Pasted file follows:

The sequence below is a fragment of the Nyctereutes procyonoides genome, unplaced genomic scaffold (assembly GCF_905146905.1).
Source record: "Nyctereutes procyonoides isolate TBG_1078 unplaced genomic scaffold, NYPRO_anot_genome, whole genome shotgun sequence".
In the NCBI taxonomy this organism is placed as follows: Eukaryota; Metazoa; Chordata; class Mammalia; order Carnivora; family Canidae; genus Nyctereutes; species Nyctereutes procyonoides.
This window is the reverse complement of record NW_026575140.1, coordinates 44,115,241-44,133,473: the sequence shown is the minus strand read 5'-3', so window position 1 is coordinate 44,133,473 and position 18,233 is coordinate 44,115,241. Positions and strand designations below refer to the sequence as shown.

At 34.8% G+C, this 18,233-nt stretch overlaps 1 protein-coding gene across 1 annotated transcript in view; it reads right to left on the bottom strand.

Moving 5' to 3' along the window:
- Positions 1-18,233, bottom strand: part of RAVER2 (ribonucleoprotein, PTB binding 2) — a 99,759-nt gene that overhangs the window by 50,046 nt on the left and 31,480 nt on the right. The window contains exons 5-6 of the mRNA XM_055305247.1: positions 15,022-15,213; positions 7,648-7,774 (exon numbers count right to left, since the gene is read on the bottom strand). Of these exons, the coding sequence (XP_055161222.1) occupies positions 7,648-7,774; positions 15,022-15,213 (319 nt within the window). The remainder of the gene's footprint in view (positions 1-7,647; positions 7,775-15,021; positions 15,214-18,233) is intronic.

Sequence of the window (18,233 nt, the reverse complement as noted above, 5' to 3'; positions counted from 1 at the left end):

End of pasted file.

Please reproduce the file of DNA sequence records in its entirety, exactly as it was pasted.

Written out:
The sequence below is a fragment of the Nyctereutes procyonoides genome, unplaced genomic scaffold (assembly GCF_905146905.1).
Source record: "Nyctereutes procyonoides isolate TBG_1078 unplaced genomic scaffold, NYPRO_anot_genome, whole genome shotgun sequence".
In the NCBI taxonomy this organism is placed as follows: Eukaryota; Metazoa; Chordata; class Mammalia; order Carnivora; family Canidae; genus Nyctereutes; species Nyctereutes procyonoides.
This window is the reverse complement of record NW_026575140.1, coordinates 44,115,241-44,133,473: the sequence shown is the minus strand read 5'-3', so window position 1 is coordinate 44,133,473 and position 18,233 is coordinate 44,115,241. Positions and strand designations below refer to the sequence as shown.

At 34.8% G+C, this 18,233-nt stretch overlaps 1 protein-coding gene across 1 annotated transcript in view; it reads right to left on the bottom strand.

Moving 5' to 3' along the window:
- Positions 1-18,233, bottom strand: part of RAVER2 (ribonucleoprotein, PTB binding 2) — a 99,759-nt gene that overhangs the window by 50,046 nt on the left and 31,480 nt on the right. The window contains exons 5-6 of the mRNA XM_055305247.1: positions 15,022-15,213; positions 7,648-7,774 (exon numbers count right to left, since the gene is read on the bottom strand). Of these exons, the coding sequence (XP_055161222.1) occupies positions 7,648-7,774; positions 15,022-15,213 (319 nt within the window). The remainder of the gene's footprint in view (positions 1-7,647; positions 7,775-15,021; positions 15,214-18,233) is intronic.

Sequence of the window (18,233 nt, the reverse complement as noted above, 5' to 3'; positions counted from 1 at the left end):